Daniel Day-Lewis is probably the most famous method actor in the world. Although this practice was brought to prominence on screen by classic stars such as Marlon Brando and James Dean in the 1950s, who were actors learning this intense way of acting from its original advocates in the United States, Stella Adler and Lee Strasberg, Day-Lewis remains synonymous with the craft. This is the man, after all, who brought his rifle everywhere with him when playing Hawkeye – including Christmas dinner – in The Last of the Mohicans, and more recently, didn’t meet Phantom Thread co-star Vicky Krieps until the cameras were rolling on their first scene together – which was their characters meeting for the first time.
It’s quite easy to take the piss out of actors who take themselves so seriously: to act by using ‘the method’ is – very crudely – to put yourself in the shoes of the character you play and immerse yourself totally in their world, their thoughts and their actions, disconnecting your own, in order to deliver a sincere and expressive performance. Techniques include affective memory, animal work and substitution, all of which were first developed by Russian practioner Konstantin Stanislavski for his ‘system’ at the beginning of the twentieth century, which is considered the root of method acting. It can lead actors to some pretty dark places as, on a tragic note, allegedly happened with Heath Ledger during his portrayal of the Joker for The Dark Knight.
Day-Lewis clearly makes the method work for him, though. With a relatively paltry 30 onscreen credits during his career, he has been nominated for an Oscar an extraordinary six times (all in the Best Actor category), and converted three of them into wins, making him an Academy Award record-breaker in the process. No other male actor has won three Best Actor Oscars, or indeed three Oscars for acting (although the ladies trump as Katharine Hepburn is officially the most decorated actor by the Academy, with four gongs). In recent years, with his triumphs for There Will Be Blood and Lincoln, it’s almost as though Day-Lewis appears to do a film, is duly showered with praise and awards, and then goes back into hiding until the next project. With Day-Lewis up for an Oscar again at 2018’s ceremony for his role as Reynolds Woodcock in Paul Thomas Anderson’s Phantom Thread, it’s time to look back at his previous Academy-recognised performances…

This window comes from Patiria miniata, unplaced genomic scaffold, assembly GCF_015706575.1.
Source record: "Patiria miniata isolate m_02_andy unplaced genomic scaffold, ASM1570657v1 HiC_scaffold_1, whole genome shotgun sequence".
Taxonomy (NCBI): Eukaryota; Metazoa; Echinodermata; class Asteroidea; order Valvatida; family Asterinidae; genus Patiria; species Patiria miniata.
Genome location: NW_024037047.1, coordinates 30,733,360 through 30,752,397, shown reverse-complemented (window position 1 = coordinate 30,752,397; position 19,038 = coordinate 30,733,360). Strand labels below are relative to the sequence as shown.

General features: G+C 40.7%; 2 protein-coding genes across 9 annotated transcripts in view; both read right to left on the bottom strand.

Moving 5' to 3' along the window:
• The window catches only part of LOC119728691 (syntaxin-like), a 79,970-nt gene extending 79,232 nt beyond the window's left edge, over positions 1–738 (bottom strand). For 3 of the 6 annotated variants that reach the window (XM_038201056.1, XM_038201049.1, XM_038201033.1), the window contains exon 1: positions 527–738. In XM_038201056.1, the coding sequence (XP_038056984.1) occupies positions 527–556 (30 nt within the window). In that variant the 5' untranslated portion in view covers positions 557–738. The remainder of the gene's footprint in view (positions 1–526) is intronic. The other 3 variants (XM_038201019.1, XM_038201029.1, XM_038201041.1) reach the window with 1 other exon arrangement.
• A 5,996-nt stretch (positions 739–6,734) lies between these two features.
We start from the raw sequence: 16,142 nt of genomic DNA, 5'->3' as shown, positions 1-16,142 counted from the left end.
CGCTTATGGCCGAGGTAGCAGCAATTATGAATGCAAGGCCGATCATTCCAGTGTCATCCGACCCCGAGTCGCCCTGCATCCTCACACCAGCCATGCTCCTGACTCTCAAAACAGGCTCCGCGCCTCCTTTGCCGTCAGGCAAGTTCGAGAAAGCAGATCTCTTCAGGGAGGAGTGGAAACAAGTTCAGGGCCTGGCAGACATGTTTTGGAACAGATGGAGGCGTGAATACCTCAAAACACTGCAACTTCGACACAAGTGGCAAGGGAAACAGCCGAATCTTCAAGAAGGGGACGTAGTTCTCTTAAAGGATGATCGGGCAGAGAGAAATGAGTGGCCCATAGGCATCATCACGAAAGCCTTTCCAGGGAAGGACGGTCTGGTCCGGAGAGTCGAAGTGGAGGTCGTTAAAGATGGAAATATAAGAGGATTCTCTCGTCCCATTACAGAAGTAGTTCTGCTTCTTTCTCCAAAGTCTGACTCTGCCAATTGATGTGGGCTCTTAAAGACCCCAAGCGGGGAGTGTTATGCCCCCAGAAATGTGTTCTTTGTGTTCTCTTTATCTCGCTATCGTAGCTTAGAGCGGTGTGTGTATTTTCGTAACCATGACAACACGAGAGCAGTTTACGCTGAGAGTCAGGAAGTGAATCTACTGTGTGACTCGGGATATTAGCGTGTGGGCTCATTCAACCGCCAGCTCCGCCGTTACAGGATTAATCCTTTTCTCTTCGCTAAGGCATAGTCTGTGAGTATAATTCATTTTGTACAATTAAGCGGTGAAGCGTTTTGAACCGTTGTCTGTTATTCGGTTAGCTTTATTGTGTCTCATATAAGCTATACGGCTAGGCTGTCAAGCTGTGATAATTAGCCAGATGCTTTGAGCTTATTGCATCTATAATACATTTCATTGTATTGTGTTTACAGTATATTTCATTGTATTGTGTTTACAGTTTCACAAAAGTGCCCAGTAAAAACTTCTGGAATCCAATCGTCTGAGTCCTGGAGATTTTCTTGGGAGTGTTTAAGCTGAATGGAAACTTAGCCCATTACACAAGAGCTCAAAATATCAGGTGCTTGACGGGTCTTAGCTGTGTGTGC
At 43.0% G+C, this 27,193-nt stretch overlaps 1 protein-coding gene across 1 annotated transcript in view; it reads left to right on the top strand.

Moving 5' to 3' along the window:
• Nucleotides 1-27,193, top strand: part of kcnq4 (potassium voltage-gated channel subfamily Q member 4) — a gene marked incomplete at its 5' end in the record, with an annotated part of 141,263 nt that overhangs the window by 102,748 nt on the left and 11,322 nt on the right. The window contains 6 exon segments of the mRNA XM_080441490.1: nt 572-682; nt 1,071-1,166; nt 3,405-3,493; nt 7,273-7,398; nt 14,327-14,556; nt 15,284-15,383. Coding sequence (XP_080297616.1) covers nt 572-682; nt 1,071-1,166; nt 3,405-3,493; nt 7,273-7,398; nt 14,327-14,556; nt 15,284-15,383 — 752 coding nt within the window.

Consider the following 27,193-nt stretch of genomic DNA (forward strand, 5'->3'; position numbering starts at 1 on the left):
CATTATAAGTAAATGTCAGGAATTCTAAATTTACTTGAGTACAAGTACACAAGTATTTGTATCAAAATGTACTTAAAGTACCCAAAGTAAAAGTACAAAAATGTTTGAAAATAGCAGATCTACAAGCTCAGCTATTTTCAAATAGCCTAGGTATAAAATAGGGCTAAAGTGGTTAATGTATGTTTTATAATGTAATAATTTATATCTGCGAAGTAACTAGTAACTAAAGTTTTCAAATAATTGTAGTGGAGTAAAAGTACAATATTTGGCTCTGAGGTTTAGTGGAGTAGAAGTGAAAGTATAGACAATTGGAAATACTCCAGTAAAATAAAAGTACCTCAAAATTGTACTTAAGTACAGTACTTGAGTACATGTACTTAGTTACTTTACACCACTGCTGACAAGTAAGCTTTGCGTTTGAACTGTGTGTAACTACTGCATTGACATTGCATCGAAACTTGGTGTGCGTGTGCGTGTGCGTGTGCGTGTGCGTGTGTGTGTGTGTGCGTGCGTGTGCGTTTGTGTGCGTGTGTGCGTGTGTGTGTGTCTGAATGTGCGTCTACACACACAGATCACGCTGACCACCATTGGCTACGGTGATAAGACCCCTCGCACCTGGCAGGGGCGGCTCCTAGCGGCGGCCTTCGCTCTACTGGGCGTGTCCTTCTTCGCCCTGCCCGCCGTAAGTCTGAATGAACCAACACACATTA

My Left Foot (1990 – Oscar win, BAFTA win, Golden Globe nomination)
Daniel Day-Lewis was first noticed by the Academy for his remarkable portrayal of Irish poet and artist Christy Brown, who had cerebral palsy so severe that it left him only able to manipulate his left foot and speak with great difficulty. Based on Brown’s autobiography of the same name, Day-Lewis sunk himself into the physical challenges of the role, working especially hard to master the opening scene, which sees him put a record on with just the use of his left foot, because he had been told it was “impossible”.
With the allowance of mirrors in the film as Day-Lewis is more right-footed, he achieved it. He remained in character the whole time on set, meaning crew had to carry him everywhere and spoon feed him any meals. This performance also revealed his great capacity for restraint as well as emotion, and although his physical acting was obviously impressive, it’s the spirit he reflects of Christy Brown, with so few ‘signalling’ tools, that is particularly touching.
In the Name of the Father (1994 – Oscar nomination, BAFTA nomination, Golden Globe nomination)
A few years later and Day-Lewis was creating a buzz during awards season again for his performance as suspected terrorist Gerry Conlon in In the Name of the Father, working with writer-director Jim Sheridan again after My Left Foot. One of the great miscarriages of British justice saw Conlon arrested, charged and forced into signing a confession as part of the ‘Guildford Four’, taking responsibility for the IRA bombings of a pub in 1974. When his father Giuseppe (a brilliant-as-ever Pete Postlethwaite) tried to prove his son’s innocence, he was arrested, alongside other family members as the ‘Maguire Seven’, and also received a life sentence.
More of an obviously ‘barnstorming’ role here saw Day-Lewis run the gamut of emotions from care-free flippancy to frustrated anger and bitter resignation. Not only did he speak in a Northern Irish accent on and off set, but Day-Lewis subjected himself to both nights in prison where he was deprived of sleep and lengthy interrogations with real-life Special Branch officers. He also involved the crew in his preparation again, requesting that they verbally abuse and throw water at him. Overtly-political, and an only recently revealed, In the Name of the Father couldn’t quite deliver an Oscar his way this time.
Gangs of New York (2003 – Oscar nomination, BAFTA win, Golden Globe nomination)